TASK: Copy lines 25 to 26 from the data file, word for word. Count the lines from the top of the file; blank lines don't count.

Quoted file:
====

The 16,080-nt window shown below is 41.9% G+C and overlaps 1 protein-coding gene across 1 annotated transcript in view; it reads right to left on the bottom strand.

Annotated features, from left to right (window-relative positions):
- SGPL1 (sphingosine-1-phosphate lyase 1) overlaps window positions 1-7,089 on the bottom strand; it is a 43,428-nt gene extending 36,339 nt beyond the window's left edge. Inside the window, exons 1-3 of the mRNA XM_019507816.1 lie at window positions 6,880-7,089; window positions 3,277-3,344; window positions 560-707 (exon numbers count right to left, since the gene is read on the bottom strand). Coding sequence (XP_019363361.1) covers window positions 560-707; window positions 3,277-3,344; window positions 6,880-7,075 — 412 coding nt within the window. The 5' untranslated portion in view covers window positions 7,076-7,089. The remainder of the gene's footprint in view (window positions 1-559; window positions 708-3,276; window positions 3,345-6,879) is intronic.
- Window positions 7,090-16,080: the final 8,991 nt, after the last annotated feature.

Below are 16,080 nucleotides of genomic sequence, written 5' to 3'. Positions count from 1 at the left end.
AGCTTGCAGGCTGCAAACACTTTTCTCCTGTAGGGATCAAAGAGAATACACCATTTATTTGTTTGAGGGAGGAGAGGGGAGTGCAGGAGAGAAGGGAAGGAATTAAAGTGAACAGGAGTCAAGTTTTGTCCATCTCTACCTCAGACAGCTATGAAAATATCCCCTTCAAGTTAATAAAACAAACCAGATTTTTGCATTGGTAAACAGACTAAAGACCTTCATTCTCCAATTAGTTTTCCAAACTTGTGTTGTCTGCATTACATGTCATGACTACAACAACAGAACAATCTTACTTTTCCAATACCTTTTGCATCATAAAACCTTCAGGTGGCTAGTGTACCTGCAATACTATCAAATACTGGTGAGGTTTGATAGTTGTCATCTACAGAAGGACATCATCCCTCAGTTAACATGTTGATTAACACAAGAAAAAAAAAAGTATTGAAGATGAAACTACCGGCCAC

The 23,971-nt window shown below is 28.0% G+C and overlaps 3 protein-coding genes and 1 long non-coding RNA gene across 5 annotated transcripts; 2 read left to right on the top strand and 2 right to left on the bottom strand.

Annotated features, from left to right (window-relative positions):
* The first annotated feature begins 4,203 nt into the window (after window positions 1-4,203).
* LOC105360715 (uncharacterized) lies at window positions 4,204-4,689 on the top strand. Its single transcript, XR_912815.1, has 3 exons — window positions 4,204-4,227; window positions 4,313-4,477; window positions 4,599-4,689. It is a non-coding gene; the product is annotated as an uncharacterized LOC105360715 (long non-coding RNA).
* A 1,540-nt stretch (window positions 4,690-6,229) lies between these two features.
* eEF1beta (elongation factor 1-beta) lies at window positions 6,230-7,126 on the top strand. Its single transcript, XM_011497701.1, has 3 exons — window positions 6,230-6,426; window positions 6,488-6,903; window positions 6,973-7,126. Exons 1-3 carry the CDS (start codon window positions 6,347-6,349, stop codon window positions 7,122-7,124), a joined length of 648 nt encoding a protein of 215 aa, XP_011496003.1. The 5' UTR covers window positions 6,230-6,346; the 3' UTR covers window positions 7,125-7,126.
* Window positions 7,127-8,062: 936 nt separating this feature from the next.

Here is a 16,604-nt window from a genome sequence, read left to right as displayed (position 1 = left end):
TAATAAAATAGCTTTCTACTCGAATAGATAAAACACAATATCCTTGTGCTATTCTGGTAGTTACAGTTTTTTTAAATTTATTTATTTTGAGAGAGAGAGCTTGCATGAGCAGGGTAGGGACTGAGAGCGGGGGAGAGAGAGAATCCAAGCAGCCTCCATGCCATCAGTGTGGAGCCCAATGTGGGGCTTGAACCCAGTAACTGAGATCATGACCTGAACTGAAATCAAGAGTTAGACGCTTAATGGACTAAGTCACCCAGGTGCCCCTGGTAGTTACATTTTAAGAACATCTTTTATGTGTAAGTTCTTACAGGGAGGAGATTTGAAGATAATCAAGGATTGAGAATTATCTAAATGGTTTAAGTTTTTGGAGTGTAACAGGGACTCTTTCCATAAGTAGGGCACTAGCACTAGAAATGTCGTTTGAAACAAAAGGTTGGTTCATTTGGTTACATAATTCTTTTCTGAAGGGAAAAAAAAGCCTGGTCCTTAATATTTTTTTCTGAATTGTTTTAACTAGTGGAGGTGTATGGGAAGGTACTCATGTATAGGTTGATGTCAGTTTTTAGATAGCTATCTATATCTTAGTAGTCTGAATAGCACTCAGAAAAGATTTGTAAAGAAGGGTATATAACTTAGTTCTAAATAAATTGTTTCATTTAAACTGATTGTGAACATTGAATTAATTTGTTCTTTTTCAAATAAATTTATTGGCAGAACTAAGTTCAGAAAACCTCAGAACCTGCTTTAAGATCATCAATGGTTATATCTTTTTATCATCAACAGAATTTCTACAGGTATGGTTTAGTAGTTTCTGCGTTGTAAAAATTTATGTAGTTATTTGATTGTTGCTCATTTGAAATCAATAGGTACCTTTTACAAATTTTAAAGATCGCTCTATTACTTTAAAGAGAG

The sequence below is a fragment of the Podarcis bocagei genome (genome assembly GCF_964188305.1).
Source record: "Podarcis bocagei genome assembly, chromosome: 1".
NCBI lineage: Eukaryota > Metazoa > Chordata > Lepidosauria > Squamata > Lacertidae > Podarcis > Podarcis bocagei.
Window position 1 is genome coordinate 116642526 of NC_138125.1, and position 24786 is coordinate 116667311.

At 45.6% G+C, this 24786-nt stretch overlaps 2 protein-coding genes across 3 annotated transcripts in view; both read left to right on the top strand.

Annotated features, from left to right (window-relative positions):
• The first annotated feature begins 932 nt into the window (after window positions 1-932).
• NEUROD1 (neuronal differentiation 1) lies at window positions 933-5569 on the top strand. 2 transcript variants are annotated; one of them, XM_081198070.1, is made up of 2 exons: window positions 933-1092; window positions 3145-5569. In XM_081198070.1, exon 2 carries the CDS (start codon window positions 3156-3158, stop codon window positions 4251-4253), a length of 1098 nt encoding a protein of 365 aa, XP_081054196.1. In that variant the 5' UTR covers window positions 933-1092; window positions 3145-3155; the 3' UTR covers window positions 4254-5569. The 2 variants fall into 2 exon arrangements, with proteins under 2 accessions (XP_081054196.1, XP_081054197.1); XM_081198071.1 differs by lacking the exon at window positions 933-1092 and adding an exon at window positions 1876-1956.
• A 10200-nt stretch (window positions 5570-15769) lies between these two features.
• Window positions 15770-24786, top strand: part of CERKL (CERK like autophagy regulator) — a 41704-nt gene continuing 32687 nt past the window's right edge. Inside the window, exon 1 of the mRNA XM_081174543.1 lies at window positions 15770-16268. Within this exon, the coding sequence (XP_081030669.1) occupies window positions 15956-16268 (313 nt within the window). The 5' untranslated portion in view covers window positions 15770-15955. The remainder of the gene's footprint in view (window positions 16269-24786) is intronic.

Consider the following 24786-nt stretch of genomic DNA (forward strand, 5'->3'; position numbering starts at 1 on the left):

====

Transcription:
• Window positions 15770-24786, top strand: part of CERKL (CERK like autophagy regulator) — a 41704-nt gene continuing 32687 nt past the window's right edge. Inside the window, exon 1 of the mRNA XM_081174543.1 lies at window positions 15770-16268. Within this exon, the coding sequence (XP_081030669.1) occupies window positions 15956-16268 (313 nt within the window). The 5' untranslated portion in view covers window positions 15770-15955. The remainder of the gene's footprint in view (window positions 16269-24786) is intronic.

Consider the following 24786-nt stretch of genomic DNA (forward strand, 5'->3'; position numbering starts at 1 on the left):